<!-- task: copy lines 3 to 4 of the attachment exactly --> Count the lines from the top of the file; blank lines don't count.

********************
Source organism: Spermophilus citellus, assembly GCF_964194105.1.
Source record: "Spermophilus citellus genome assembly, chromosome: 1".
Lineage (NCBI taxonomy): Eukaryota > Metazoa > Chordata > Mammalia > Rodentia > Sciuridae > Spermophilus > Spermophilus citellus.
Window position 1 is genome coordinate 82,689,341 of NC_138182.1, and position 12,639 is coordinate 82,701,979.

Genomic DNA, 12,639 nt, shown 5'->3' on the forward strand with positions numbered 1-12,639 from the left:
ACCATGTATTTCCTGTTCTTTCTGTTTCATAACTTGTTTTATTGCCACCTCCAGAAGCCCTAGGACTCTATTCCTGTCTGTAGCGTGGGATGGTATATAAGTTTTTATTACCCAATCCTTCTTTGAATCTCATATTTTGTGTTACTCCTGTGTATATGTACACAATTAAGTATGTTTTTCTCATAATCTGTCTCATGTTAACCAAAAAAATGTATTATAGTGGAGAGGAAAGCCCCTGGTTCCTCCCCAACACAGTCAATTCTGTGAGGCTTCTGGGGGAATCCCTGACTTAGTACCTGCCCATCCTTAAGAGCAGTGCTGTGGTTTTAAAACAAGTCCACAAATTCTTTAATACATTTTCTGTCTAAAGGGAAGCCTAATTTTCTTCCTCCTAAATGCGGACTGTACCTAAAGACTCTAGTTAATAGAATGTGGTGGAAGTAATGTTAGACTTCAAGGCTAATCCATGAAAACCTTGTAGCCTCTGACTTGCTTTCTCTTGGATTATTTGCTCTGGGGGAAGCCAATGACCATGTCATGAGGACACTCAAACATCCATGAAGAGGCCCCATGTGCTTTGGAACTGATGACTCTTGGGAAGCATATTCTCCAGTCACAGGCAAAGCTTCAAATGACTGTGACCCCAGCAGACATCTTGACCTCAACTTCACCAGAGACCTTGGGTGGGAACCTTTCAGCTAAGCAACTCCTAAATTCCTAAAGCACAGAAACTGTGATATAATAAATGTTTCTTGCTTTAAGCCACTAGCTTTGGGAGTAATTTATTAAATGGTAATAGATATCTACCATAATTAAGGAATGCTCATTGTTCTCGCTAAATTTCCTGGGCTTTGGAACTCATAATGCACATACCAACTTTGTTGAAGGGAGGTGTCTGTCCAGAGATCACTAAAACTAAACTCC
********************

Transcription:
Lineage (NCBI taxonomy): Eukaryota > Metazoa > Chordata > Mammalia > Rodentia > Sciuridae > Spermophilus > Spermophilus citellus.
Window position 1 is genome coordinate 82,689,341 of NC_138182.1, and position 12,639 is coordinate 82,701,979.